12. That is a sad thing for her to pass so soon after him but at least now they are back together and will be for eternity.
  13. There is a man in one of the farm toy groups l belong to on Facebook that builds detailed tractors out of wood. ls that you also?
  14. So l'm guessing that this is a Garwood Buckeye trencher? Only info on the pic says "Steam trencher stuck in muddy street, Ranger, Texas. 1920's"
  15. l found this pic buried deep in my files of "unknown and otherwise lost pics". Only info it has is "Tractor plowing in the Texas panhandle." No date or anything else. ls the tractor a Big 4 or was l asleep during the perfessor's tractor recognition class?
  16. l haven't got a lot done on this truck since my last post but l have pretty much got the cab done. l am kind of proud of how it turned out. The blue fenders really make a difference l think. l got the styrene sheets in to build the bed and plan on working on that pretty soon. My granddaughter says she wants to try painting the turn signals when she comes here for spring break.
  17. Could anybody tell me what kind of tractor this is?
  18. l could go either way on the mirrors Tony. BUT....if someone was holding a gun to my head and said "CHOOSE!!" l would probably go with the west coast style. But wait....l have a compromise. Put the big mirror on the driver's side.....small mirror on passenger side!! 😀
  19. Info on the pic says it's a ad for Overland cars. Don't have a date but says it was taken at Garland, Texas. l guess they are trying to show how much weight it can carry and pull. Average weight of cotton bales is between 500 and 550lbs. But l bet if it had haul it very far it might start blowing some of that Blue Smoke that Anson talks about. lf it did, wonder if the driver should've traded his hat for a engineer's cap. But then we'd be back in that "pokey dot vs. stripedy" cap thing.....
  20. l understand Tony...lol My son got antique plates on his '69 Ford F-100 PU. The "tater wagon" thing comes from way back when from my Dad. When my son was little, when a storm came up and there was thunder my Dad would tell him "ought oh, the tater wagon turned over." l guess it stuck because when he ordered the plates he got that on them. This pic came off of the order form when applied for them.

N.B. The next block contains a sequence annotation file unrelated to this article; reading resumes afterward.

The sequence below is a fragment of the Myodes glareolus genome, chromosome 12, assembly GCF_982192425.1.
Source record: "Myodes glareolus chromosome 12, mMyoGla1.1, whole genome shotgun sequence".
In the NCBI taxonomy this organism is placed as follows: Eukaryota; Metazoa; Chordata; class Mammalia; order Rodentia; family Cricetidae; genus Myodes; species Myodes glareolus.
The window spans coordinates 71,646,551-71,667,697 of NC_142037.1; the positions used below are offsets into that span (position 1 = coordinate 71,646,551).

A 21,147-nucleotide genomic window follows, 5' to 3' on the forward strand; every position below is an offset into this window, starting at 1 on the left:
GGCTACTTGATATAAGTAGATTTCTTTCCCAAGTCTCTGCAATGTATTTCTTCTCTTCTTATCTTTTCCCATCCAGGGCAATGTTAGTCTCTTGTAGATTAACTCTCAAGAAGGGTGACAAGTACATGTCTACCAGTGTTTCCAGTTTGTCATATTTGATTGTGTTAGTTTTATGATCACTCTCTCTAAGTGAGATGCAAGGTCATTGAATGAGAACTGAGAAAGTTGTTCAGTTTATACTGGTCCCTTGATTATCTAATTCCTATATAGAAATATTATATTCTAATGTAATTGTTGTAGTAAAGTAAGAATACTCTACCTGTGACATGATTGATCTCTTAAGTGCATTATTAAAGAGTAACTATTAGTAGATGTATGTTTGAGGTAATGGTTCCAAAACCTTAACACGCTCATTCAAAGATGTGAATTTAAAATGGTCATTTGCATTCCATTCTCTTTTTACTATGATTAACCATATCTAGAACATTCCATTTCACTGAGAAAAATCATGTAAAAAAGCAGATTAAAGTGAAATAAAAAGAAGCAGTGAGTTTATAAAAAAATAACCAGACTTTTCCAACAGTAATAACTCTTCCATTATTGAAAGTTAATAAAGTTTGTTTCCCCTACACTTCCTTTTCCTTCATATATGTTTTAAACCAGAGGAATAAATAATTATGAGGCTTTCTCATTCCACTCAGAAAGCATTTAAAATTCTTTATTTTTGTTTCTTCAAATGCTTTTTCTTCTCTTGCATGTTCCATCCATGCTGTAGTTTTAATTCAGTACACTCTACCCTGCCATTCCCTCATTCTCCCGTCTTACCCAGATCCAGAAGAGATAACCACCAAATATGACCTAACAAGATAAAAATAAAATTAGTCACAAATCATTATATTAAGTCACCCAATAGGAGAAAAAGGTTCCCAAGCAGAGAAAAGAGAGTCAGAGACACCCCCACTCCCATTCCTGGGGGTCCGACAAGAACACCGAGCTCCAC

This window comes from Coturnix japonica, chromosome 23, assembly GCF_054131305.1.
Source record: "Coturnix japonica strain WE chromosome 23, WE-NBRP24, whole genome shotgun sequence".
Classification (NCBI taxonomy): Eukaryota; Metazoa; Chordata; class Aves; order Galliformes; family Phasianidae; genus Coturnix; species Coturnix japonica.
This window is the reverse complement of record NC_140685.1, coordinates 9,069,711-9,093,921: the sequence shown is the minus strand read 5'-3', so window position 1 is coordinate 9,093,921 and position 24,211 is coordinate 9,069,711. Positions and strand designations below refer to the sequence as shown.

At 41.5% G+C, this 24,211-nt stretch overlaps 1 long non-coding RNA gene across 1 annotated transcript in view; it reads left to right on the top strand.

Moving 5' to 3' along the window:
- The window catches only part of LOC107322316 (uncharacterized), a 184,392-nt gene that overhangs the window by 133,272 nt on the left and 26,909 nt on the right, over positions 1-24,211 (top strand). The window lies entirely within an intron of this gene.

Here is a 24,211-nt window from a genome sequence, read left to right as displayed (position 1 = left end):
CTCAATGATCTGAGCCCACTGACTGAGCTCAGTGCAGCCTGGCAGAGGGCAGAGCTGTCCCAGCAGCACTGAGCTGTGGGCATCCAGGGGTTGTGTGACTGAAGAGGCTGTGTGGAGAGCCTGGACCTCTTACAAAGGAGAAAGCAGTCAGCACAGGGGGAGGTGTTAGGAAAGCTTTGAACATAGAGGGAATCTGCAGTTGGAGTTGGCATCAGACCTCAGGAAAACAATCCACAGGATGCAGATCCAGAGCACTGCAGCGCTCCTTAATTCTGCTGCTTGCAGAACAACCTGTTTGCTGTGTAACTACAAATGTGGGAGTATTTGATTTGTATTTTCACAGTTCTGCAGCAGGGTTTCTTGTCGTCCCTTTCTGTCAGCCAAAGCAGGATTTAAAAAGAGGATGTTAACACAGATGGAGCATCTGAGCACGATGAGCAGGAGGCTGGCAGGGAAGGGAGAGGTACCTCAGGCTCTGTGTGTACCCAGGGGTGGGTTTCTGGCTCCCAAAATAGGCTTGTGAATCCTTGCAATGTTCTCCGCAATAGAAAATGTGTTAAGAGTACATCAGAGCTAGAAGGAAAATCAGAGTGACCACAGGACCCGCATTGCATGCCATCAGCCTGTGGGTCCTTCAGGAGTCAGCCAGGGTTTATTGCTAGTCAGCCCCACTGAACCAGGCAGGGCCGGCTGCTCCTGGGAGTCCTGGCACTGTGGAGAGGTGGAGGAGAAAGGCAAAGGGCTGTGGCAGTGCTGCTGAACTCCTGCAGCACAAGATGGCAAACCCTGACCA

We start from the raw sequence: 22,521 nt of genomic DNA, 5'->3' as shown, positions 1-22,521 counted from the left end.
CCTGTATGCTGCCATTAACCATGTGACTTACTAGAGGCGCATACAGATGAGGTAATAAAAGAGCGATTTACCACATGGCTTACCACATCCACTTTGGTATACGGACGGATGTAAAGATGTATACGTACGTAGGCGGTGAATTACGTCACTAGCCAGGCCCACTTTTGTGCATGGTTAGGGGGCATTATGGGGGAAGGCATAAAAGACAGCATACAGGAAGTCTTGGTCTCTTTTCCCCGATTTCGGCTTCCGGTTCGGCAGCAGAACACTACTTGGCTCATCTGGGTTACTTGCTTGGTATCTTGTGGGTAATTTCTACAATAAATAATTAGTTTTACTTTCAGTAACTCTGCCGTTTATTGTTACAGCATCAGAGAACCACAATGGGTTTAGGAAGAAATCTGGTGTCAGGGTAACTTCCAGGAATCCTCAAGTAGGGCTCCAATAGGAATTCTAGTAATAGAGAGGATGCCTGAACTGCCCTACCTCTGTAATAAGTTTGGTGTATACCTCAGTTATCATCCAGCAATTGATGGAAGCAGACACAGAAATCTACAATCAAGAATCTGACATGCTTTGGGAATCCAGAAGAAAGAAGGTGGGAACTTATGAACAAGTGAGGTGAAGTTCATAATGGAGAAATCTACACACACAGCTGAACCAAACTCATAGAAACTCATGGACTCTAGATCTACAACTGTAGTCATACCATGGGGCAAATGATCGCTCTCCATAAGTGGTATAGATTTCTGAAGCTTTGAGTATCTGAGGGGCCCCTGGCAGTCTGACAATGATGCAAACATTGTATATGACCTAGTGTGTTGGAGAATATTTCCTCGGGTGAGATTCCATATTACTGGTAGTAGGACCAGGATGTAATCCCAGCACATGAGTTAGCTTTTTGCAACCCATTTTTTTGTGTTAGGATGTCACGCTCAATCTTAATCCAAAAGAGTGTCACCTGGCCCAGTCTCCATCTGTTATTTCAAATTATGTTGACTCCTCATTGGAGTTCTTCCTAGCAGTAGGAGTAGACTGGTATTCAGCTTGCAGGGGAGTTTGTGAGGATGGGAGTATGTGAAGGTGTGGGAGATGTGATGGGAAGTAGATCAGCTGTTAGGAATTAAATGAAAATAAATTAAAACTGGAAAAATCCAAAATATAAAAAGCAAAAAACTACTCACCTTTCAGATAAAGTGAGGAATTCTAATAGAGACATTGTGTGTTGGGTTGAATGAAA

21. Looks like one of those ultra-rare "Super Chargers"..... l've heard there is only one in existence. This must be it.
  22. l learn something new every day. l didn't know you could use old plates much less get them re-done. Although l don't the difference, in Texas you can get either Classic plates or Antique plates but they are new plates.
  23. Okay....time for another class. What is a "jerk line man"?
  24. Yes he is. l had forgot about his chain of JD dealers. He has stores in Floydada, Plainview, Olton, Dimmit and Muleshoe, Texas and in Clovis, New Mexico. l also had a job interview with him for driving one of his equipment hauling trucks. But the same day they called me back for a second interview, Pride Pipeline called me and said l had a job with them. Mr. Lee was really nice when l called him to tell him and he said if things didn't work out with Pride be sure and stay in touch with him. The reason for the Hurst dealer in Lorenzo being open is that is the "flagship store" or the original Hurst store. Up until Hurst got the Lubbock dealer, it was Bryant Farm Supply. From what l understand about the Slaton dealer is that Buzz Vardeman, a BTO from near Slaton does a lot experimental work for JD. For example he did a lot of the development on the CS690 stripper. So that why the Slaton store is open. South Plain Implement has the JD dealer in Big Spring. Kind of funny is that the street that goes by the JD dealer in San Angelo is named "John Deere Lane". And since the CIH dealer is next door, the next street over is called "CaseIH Road".